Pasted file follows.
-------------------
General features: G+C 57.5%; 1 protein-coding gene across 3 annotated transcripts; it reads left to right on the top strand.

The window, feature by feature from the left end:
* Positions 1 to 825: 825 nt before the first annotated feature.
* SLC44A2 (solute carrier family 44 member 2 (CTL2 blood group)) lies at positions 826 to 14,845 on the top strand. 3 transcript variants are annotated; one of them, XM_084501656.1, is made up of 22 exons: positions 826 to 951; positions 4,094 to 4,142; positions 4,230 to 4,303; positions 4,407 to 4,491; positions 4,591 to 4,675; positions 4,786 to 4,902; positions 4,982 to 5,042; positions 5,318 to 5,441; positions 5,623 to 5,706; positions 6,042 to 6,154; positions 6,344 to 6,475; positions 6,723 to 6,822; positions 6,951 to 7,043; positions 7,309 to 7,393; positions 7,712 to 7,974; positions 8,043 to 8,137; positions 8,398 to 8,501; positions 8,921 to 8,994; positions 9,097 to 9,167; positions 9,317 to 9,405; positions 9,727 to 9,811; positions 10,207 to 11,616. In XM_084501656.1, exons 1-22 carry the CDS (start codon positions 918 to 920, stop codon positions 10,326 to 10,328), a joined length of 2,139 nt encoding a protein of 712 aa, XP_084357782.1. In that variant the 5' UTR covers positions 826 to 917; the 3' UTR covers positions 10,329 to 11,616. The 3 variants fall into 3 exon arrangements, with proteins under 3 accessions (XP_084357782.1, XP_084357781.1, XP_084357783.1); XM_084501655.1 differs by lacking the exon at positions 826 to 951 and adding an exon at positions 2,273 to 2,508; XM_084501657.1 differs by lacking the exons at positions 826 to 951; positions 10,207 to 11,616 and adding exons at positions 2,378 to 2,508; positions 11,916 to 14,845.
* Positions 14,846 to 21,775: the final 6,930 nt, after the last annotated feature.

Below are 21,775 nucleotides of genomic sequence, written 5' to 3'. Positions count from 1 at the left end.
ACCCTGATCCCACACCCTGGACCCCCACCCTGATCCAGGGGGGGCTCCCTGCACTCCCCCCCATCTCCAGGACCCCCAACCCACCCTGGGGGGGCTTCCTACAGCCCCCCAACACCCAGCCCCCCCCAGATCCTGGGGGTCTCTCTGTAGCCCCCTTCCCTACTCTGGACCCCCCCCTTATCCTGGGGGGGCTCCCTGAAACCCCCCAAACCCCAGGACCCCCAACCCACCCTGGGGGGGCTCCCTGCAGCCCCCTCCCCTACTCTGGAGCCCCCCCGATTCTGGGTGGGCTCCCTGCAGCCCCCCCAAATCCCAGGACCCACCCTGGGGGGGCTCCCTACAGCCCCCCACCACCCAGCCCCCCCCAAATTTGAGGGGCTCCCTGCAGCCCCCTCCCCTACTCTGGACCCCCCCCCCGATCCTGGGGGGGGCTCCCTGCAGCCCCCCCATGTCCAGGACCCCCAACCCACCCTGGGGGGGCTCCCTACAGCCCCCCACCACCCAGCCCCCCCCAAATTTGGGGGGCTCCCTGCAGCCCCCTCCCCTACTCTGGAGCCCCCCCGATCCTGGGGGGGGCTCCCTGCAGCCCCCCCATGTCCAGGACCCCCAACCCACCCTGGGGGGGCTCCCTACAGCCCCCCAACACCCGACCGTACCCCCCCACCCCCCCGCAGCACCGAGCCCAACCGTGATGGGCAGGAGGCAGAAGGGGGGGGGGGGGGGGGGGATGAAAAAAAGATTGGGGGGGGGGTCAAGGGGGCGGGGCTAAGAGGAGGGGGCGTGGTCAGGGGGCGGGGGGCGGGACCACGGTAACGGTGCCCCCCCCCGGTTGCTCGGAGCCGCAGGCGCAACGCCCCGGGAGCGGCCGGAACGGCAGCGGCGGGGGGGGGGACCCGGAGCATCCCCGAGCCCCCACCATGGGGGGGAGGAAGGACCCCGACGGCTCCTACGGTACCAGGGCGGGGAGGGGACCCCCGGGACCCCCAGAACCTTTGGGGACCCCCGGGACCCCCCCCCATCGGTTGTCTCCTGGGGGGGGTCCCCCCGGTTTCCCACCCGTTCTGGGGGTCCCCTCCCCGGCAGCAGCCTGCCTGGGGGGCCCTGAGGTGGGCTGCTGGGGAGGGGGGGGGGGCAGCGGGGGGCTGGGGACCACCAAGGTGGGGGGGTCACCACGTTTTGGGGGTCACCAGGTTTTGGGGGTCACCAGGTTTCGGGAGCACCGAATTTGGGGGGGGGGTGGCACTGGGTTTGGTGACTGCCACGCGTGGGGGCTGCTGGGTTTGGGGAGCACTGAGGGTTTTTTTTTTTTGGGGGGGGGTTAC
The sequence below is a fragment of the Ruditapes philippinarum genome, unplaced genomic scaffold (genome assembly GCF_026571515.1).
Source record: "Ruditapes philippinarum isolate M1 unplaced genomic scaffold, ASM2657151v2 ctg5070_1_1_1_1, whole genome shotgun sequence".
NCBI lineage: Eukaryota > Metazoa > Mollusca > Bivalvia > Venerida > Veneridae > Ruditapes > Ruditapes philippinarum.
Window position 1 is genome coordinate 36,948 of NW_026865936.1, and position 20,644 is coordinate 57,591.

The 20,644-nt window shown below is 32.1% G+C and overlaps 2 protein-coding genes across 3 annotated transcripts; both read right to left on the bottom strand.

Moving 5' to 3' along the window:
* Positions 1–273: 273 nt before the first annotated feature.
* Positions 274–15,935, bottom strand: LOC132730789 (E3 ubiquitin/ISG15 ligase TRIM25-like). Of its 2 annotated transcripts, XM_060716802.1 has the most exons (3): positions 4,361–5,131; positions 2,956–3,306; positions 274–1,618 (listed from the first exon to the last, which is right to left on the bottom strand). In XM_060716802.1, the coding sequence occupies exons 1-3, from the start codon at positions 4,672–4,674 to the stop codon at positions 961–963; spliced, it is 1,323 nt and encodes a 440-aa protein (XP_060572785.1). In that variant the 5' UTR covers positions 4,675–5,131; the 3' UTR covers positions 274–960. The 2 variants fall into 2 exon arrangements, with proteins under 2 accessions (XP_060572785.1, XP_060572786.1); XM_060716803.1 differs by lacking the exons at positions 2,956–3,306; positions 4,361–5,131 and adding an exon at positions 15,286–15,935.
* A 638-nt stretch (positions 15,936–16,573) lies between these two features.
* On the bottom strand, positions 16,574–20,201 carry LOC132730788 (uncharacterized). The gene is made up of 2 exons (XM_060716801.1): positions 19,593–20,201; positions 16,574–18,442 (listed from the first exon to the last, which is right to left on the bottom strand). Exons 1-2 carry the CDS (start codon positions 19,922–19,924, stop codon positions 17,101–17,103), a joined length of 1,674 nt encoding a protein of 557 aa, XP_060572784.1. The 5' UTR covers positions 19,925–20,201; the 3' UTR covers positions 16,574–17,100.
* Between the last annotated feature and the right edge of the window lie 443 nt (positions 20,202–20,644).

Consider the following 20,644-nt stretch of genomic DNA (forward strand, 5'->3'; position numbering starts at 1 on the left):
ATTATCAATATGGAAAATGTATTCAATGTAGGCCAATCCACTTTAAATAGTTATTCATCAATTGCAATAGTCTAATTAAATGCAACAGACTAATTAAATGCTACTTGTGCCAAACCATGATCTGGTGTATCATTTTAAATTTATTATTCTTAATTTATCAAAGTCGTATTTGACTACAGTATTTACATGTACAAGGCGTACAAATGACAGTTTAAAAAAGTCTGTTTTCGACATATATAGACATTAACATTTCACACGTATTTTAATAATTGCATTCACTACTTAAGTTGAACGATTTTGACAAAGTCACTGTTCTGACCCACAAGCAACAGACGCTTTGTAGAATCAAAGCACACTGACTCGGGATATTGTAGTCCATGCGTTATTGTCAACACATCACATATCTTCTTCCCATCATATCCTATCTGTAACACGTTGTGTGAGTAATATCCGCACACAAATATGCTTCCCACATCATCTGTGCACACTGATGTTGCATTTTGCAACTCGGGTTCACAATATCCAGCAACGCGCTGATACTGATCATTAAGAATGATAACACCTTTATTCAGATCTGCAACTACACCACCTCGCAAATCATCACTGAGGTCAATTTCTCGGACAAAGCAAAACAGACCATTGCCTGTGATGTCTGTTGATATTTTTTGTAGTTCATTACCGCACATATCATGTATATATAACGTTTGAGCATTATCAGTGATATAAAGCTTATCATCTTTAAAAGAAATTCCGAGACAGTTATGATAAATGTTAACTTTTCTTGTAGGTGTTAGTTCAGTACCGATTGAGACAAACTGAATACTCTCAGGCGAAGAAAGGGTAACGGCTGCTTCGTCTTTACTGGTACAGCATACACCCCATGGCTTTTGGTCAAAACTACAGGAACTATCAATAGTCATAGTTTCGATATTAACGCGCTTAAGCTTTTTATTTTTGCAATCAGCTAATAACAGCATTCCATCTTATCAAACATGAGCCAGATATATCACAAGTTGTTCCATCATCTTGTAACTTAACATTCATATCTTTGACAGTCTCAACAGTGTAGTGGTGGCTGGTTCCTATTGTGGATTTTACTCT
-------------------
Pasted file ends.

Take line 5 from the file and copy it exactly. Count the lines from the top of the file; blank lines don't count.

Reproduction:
* Positions 14,846 to 21,775: the final 6,930 nt, after the last annotated feature.